Todd Schroeder at the University of Southern California in Los Angeles, says, “If you look over time at the records for maximal lifts, they have crept up but are starting to plateau.”
“Today’s weightlifters, including those that use steroids, are near the limit of human potential.” Todd Schroeder added. It is the muscles that set the limit. Most failures to lift a given amount do not damage the body, the weightlifter simply cannot overcome a load. But in cases where something does give way, it is usually the muscle fibres that tear, often near the tendon.
Similarly, it is control of the muscles that gives weightlifters their advantage. The body has natural inhibitory mechanisms designed to keep us from hurting ourselves by trying to lift too much. These work by controlling how many muscle fibres are activated at any one time. Weightlifters learn to suppress these signals, enabling them to use a larger fraction of the muscle’s potential in lifting.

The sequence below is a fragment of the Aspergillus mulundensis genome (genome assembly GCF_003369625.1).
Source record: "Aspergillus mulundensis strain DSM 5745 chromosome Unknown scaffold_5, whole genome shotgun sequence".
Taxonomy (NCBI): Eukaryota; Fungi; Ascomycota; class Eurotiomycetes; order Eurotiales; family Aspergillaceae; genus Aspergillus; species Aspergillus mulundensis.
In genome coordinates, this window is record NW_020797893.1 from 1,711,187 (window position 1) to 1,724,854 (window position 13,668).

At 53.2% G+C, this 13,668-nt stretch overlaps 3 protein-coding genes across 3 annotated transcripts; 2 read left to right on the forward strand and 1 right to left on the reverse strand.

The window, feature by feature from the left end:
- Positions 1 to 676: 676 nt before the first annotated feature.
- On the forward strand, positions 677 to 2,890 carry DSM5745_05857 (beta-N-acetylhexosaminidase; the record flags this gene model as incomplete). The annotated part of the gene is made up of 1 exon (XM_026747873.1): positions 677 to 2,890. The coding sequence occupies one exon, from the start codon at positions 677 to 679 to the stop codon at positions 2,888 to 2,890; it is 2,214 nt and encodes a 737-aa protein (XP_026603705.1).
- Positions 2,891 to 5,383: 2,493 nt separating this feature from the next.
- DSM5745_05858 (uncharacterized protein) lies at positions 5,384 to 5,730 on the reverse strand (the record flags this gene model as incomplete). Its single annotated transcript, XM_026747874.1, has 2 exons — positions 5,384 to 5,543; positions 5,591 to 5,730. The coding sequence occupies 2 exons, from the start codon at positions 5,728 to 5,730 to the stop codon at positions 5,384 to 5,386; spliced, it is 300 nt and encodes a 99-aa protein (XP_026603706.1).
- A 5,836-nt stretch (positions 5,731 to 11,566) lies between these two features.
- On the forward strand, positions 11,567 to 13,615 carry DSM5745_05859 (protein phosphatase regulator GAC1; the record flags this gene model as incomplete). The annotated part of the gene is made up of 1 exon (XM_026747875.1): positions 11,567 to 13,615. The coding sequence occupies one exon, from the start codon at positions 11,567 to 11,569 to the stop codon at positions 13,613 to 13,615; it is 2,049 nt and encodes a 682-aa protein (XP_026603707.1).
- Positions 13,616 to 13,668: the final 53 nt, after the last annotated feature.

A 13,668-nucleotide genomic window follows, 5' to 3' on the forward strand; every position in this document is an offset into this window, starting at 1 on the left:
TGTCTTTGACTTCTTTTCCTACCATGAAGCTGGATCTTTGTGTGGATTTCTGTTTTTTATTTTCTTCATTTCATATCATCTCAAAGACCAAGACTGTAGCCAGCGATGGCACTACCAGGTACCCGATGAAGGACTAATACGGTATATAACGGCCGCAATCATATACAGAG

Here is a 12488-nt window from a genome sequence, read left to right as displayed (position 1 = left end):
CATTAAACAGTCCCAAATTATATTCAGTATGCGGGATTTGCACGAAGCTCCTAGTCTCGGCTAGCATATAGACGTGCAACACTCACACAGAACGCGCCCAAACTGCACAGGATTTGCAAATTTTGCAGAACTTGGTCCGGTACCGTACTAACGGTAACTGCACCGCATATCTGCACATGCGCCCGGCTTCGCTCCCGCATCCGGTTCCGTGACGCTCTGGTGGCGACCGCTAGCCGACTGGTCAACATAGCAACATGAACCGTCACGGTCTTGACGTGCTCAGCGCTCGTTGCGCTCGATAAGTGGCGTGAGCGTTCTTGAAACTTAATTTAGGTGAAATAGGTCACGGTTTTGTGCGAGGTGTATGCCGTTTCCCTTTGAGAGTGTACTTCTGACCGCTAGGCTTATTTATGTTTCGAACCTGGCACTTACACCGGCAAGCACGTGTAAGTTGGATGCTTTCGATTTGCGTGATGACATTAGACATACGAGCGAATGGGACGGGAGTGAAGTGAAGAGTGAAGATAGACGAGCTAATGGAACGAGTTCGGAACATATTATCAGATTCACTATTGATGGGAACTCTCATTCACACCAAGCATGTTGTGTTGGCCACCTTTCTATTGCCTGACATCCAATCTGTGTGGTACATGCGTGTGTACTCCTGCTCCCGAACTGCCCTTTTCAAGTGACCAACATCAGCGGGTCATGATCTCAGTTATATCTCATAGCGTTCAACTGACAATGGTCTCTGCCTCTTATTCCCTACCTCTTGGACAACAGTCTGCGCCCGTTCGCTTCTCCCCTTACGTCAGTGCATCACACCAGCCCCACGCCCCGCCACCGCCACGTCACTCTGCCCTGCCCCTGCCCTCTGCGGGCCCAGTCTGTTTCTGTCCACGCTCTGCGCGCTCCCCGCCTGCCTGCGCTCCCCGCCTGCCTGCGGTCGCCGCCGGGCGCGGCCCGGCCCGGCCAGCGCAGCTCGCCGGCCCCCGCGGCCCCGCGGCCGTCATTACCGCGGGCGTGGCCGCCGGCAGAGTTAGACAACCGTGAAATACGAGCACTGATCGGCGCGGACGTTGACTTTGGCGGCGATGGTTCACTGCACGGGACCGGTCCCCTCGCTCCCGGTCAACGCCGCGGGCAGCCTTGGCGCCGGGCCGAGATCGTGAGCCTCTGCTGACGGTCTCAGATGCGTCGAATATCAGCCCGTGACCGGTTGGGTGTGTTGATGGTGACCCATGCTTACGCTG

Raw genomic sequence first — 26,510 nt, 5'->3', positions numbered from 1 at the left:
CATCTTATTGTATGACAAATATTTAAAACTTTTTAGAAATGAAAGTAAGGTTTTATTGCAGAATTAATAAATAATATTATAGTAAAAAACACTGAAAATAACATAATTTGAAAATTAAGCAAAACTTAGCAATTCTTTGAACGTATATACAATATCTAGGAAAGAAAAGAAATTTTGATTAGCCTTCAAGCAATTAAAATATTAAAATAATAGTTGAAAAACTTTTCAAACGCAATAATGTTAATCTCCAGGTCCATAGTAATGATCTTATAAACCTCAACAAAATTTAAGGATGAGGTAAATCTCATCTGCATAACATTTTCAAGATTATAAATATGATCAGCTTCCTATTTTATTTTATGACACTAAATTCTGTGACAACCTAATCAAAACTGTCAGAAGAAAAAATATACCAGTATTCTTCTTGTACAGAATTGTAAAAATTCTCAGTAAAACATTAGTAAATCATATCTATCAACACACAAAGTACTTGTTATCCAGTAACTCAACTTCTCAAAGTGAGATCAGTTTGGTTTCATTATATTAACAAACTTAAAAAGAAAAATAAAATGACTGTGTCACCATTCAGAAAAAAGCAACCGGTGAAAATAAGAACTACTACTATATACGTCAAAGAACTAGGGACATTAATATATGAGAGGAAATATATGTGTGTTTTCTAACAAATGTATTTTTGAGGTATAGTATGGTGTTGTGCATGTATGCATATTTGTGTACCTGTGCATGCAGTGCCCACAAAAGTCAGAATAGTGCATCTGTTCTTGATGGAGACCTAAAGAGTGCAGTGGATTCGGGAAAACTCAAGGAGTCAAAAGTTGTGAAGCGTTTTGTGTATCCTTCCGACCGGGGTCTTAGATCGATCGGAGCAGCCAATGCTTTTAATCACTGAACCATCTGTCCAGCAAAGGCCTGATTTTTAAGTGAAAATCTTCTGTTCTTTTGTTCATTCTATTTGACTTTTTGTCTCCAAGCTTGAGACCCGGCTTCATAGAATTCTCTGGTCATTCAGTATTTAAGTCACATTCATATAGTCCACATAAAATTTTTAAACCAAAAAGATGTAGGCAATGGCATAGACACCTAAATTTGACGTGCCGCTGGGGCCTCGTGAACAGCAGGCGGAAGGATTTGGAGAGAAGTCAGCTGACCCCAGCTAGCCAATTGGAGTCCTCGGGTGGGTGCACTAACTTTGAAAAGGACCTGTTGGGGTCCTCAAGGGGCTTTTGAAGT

Beyond that, the key to success is training, though genetics plays a role. Short limbs favour strength, says Wathen, a former weightlifter, and some people have more muscle fibres than others.
Are Ants Stronger Than Humans and if so Then How Are They So Strong?
|manbeastextraordinaire via flickr|
The most weight a human has ever been able to dead-lift above their head was 580 pounds. The maximum weight a human has lifted to their waist-level is 1008 pounds. Most humans would struggle to lift even 99 pounds above their head, however, and meanwhile, ants shrug at such a task, with some species easily able to lift 5,000 times their weight and carry 1,000 times their weight with little difficulty.
How Much Can an Ant Lift?
|Photo: Martin Dohrn|